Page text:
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1. Apple Cider Vinegar
Apple cider vinegar contains naphthalene acetic acid, which has been shown in studies to be effective at encouraging rooting.
To make apple cider vinegar rooting hormone, combine:
- 3 teaspoons of apple cider vinegar
- 1 gallon of water
Dip your cuttings into the liquid and plant right away.
Did you know that cinnamon (the powder or essential oil from Cinnamomum verum) can kill bacteria and fungus? Studies show that the essential oil has powerful antibacterial and antifungal properties.
While this isn’t technically a rooting hormone, cinnamon helps cuttings survive by killing bacteria and fungus so the roots can develop. That’s what makes it an effective rooting hormone alternative (or even just a supplement to other options on this list).
Dip just the end of the cutting in one part cinnamon essential oil mixed with 10 parts water.
There are no studies showing the effectiveness of cinnamon powder on plants, but if you want to give it a try, all you need to do is sprinkle a small amount over the end of the cutting and plant the cutting in soil or a planting medium.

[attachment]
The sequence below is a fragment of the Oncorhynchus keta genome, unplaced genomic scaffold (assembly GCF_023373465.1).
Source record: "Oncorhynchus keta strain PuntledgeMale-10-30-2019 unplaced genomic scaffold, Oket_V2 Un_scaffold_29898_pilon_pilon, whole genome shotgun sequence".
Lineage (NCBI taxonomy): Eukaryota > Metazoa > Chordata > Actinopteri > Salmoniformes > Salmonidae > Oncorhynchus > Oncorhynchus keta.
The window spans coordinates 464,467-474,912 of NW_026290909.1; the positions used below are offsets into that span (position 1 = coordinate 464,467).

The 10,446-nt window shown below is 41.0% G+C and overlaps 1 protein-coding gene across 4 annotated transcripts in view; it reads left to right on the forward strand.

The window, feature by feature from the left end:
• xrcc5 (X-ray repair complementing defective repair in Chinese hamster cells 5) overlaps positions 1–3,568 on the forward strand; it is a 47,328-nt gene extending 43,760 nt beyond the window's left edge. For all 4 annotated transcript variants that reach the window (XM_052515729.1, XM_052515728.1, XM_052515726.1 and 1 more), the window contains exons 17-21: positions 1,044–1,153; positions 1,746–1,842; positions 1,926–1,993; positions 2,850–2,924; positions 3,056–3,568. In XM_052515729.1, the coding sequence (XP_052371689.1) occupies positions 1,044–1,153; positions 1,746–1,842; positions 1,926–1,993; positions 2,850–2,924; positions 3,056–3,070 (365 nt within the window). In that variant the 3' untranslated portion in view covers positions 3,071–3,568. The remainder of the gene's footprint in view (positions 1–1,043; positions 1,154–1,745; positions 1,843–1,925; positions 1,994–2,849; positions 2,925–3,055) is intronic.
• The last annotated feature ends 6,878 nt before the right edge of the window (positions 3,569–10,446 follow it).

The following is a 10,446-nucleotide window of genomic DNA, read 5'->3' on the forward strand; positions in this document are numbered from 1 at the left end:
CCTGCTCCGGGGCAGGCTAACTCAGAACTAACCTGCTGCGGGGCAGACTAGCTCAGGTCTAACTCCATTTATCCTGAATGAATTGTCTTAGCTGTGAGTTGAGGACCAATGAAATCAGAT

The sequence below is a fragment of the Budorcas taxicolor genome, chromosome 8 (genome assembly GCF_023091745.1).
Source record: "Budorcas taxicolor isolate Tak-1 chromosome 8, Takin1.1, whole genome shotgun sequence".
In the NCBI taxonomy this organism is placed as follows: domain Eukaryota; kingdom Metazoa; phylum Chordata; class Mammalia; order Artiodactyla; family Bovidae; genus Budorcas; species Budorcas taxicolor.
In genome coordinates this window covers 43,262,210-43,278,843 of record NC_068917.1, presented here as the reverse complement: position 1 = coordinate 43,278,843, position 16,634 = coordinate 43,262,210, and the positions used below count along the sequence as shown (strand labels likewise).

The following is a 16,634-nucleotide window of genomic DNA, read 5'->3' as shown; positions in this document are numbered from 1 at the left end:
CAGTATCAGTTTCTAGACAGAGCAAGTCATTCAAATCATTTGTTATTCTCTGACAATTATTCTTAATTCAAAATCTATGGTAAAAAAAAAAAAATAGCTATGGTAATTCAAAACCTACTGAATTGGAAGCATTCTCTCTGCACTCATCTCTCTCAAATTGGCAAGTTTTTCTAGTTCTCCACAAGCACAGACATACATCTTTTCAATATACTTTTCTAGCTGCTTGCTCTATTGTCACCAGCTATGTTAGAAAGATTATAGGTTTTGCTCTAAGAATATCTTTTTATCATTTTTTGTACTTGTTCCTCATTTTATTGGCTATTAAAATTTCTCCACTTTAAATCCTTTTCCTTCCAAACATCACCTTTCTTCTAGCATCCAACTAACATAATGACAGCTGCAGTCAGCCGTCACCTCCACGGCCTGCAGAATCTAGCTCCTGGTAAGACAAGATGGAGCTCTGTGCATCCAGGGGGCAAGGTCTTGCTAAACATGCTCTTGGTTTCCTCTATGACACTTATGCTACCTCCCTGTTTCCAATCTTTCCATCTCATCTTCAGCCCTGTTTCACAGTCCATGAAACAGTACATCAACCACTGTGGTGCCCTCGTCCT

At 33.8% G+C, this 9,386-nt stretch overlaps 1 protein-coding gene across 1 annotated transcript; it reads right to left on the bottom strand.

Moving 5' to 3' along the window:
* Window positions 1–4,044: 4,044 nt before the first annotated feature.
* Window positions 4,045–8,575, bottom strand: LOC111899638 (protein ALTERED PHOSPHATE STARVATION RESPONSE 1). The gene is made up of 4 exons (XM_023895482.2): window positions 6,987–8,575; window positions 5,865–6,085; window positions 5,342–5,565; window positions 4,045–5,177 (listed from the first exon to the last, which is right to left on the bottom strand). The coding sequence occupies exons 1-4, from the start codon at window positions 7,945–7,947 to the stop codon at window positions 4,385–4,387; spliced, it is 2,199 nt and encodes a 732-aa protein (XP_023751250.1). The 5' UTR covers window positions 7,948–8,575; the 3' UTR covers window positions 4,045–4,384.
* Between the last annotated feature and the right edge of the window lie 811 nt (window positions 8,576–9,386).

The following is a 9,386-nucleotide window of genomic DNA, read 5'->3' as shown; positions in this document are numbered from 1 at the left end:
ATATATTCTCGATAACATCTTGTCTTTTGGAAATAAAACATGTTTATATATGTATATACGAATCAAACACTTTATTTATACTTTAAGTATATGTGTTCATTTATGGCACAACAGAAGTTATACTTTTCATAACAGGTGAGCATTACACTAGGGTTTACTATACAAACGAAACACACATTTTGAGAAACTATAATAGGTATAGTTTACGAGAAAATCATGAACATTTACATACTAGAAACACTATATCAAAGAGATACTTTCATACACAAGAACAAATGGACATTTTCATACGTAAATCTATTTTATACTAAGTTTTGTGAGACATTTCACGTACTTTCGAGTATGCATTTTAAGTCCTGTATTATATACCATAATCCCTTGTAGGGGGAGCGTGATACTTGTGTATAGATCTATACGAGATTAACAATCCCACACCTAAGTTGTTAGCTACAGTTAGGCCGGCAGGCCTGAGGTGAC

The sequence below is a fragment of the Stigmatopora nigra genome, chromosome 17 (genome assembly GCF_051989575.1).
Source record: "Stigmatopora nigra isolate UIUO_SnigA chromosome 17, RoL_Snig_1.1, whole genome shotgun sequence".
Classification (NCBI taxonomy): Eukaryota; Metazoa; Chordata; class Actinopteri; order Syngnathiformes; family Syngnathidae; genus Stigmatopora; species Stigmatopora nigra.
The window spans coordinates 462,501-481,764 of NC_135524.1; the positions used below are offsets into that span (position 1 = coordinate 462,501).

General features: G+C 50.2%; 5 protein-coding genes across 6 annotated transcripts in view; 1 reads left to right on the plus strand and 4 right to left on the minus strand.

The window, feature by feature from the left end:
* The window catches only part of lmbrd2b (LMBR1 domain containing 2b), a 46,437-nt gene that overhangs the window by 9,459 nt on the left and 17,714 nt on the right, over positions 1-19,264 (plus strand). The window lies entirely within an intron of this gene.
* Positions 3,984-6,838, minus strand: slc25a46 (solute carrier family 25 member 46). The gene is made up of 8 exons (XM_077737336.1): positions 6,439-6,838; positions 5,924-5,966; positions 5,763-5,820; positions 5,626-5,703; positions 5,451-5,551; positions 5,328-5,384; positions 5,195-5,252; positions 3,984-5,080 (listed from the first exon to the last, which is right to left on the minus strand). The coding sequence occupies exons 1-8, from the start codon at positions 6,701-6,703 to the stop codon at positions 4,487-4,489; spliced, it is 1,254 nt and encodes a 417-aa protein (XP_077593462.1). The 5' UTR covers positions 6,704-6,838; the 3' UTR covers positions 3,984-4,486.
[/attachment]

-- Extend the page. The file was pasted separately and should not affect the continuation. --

You can also make the hole in advance and sprinkle a little cinnamon in the hole.
Honey isn’t a rooting hormone, but it makes an effective rooting hormone alternative (or addition) for several reasons.
In a study at the University of Hawaii, researchers found that cuttings of certain plants dipped in honey prior to planting rooted better, though it didn’t help all species of plants in the study. Another study found that unpasteurized honey worked best and had a good impact on root growth.
Honey is also known to have excellent antibacterial and antifungal properties, so it helps protect developing roots from bad pathogens.
Dip the end of the cutting in one part unpasteurized honey and four parts water to coat it and then plant as normal.
4. Aloe Vera